A Virginia lawmaker who drew gasps from his colleagues when he brandished a borrowed AK-47 during an anti-gun speech Thursday was found guilty in 2002 of committing a vicious 1999 assault, was sanctioned for legal misconduct while prosecuting a rape case, spent six months in jail for contempt of a federal court, and saw his law license revoked in 2003.
Democratic Delegate Joseph Morrissey brought the rifle to the floor of the House of Delegates to demonstrate how easy it is to carry firearms in Virginia. Republican Delegate Todd Gilbert interrupted Morrissey’s speech to ask him to remove his finger from inside the gun’s trigger-guard — a basic gun-safety practice.
“I don’t think you should be able to possess an assault rifle,” Morrissey told ABC News on Friday.
But while Morrissey introduced a gun-control bill Thursday aimed at reducing criminal violence in Virginia, he has a history that involves physical violence of another kind. (RELATED: Politician responsible for brutal assault may run for Va. attorney general)
Morrissey paid a man $500,000 in 2007 to settle a 2002 court judgment against him, related to a 1999 physical assault.
According to legal brief filed by the victim’s attorneys, Morrissey shouted, “I’m going to kill you. I’m going to beat your head in,” before beating the victim and “smash[ing] his head into the corner of a brick wall.”
The 2003 revocation of Morrissey’s law license followed that courtroom reckoning, but by then his disciplinary record in the legal profession was already a lengthy one.
After he applied for the reinstatement of his law license, the Virginia State Bar listed a litany of Morrissey’s misdeeds when it published his petition.
That list included the December 1993 suspension of Morrissey’s law license for six months following a complaint from a rape victim in a case he prosecuted. Morrissey, she said, allowed her rapist to plea-bargain his case down to a misdemeanor after his father paid $50,000 — half to the victim and the other half to charities Morrissey chose. She also testified that Morrissey hid the details of the plea-bargain from her.
The bar had already sanctioned Morrissey in June of that year when it learned of his misconduct in a felony drunk-driving case. Without asking the court’s permission, Morrissey issued a new arrest warrant with a reduced charge of misdemeanor reckless driving. He was required to write a formal letter of apology to the judge.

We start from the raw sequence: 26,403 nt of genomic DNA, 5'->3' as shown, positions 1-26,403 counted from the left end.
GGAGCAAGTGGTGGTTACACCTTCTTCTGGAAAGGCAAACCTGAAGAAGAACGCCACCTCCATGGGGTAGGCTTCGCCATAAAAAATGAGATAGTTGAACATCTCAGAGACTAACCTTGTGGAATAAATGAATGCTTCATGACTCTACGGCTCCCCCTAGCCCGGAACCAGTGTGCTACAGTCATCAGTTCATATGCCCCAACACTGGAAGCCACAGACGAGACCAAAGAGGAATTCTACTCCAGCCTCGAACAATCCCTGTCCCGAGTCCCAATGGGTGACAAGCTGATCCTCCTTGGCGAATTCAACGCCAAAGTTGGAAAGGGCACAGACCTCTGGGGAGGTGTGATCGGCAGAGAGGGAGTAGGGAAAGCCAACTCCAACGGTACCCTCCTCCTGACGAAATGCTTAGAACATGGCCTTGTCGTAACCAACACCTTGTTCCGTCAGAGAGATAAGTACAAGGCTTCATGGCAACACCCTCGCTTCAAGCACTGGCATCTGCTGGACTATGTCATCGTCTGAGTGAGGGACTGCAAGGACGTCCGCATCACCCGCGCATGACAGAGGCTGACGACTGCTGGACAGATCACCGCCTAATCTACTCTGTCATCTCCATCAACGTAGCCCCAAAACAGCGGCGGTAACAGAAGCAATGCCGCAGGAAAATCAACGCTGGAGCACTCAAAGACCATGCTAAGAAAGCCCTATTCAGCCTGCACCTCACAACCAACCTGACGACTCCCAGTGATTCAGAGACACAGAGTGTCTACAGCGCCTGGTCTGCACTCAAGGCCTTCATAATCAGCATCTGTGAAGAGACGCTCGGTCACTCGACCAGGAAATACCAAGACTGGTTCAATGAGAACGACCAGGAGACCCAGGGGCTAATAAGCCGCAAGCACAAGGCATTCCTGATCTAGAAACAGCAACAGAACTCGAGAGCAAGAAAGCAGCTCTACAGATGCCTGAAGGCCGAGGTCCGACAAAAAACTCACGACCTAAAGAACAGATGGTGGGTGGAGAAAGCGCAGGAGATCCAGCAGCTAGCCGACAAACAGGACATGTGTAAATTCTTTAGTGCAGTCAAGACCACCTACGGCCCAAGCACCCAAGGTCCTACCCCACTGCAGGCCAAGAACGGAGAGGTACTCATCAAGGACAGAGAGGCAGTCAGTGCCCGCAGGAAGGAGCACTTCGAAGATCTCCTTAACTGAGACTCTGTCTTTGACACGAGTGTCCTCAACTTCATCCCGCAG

By that time, the bar was accustomed to hearing about Morrissey.
It forced him to attend legal ethics training after he represented a criminal defendant in the same case in which he had previously prosecuted him. Another reprimand came for engaging in a fist fight with a defense attorney whose client he was prosecuting.
In 1999, the bar suspended Morrissey’s law license again, this time for three years, after he made “public statements about the identity, testimony or credibility of prospective witnesses” in a federal court case.
Morrissey was convicted on two counts of contempt of court in that case, and sentenced to 90 days in jail plus three years of probation. The U.S. District Court for the Eastern District of Virginia also disbarred him, effectively denying him future access to plead cases in federal court.
In a separate case that contributed to that suspension of his law license, Morrissey was cited for contempt in Chesterfield County, Va. after he directed an angry outburst at a judge during a sentencing hearing.
After he was released from jail, Morrissey violated the terms of his probation by “attempting to circumvent the conditions of probation and lying to [his] probation officer,” according to the Virginia State Bar. As a result, he spent an additional 90 days in jail and his law license was formally revoked.
The bar issued a recommendation to the Supreme Court of Virginia in May 2011, arguing that Morrissey’s petition for reinstatement should be denied. The court disagreed, ruling in December 2011 that he could have his law license back after ten years of disbarment.
Morrissey’s AK-47 stunt on Thursday likely pleased at least one man.
The Richmond Times-Dispatch reported in 2010 that one witness in his license reinstatement hearing was longtime gay-rights activist Guy Kinman, who said he missed Morrissey’s headline-grabbing antics.
“When I pick up the Times-Dispatch, generally his name is not there” anymore, Kinman explained.
“Some of the drama is gone. Where are you Joe? Any drama freaks among us would wish the old Joe were here.”